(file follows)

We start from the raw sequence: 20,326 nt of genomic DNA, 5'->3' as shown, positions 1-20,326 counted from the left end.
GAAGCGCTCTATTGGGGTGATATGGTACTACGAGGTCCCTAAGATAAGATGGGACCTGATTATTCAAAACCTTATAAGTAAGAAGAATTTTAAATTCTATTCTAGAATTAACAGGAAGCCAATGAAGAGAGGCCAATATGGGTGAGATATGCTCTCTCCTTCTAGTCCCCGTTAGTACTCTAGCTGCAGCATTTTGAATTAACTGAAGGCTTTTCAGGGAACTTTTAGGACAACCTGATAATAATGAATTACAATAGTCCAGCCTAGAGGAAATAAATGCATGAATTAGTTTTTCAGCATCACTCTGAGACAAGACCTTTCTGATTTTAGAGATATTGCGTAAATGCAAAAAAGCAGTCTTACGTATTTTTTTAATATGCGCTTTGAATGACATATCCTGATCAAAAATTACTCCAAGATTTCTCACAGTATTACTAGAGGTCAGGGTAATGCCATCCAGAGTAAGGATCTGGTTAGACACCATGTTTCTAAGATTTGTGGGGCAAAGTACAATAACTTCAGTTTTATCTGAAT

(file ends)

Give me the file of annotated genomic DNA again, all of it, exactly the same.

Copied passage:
We start from the raw sequence: 20,326 nt of genomic DNA, 5'->3' as shown, positions 1-20,326 counted from the left end.
GAAGCGCTCTATTGGGGTGATATGGTACTACGAGGTCCCTAAGATAAGATGGGACCTGATTATTCAAAACCTTATAAGTAAGAAGAATTTTAAATTCTATTCTAGAATTAACAGGAAGCCAATGAAGAGAGGCCAATATGGGTGAGATATGCTCTCTCCTTCTAGTCCCCGTTAGTACTCTAGCTGCAGCATTTTGAATTAACTGAAGGCTTTTCAGGGAACTTTTAGGACAACCTGATAATAATGAATTACAATAGTCCAGCCTAGAGGAAATAAATGCATGAATTAGTTTTTCAGCATCACTCTGAGACAAGACCTTTCTGATTTTAGAGATATTGCGTAAATGCAAAAAAGCAGTCTTACGTATTTTTTTAATATGCGCTTTGAATGACATATCCTGATCAAAAATTACTCCAAGATTTCTCACAGTATTACTAGAGGTCAGGGTAATGCCATCCAGAGTAAGGATCTGGTTAGACACCATGTTTCTAAGATTTGTGGGGCAAAGTACAATAACTTCAGTTTTATCTGAAT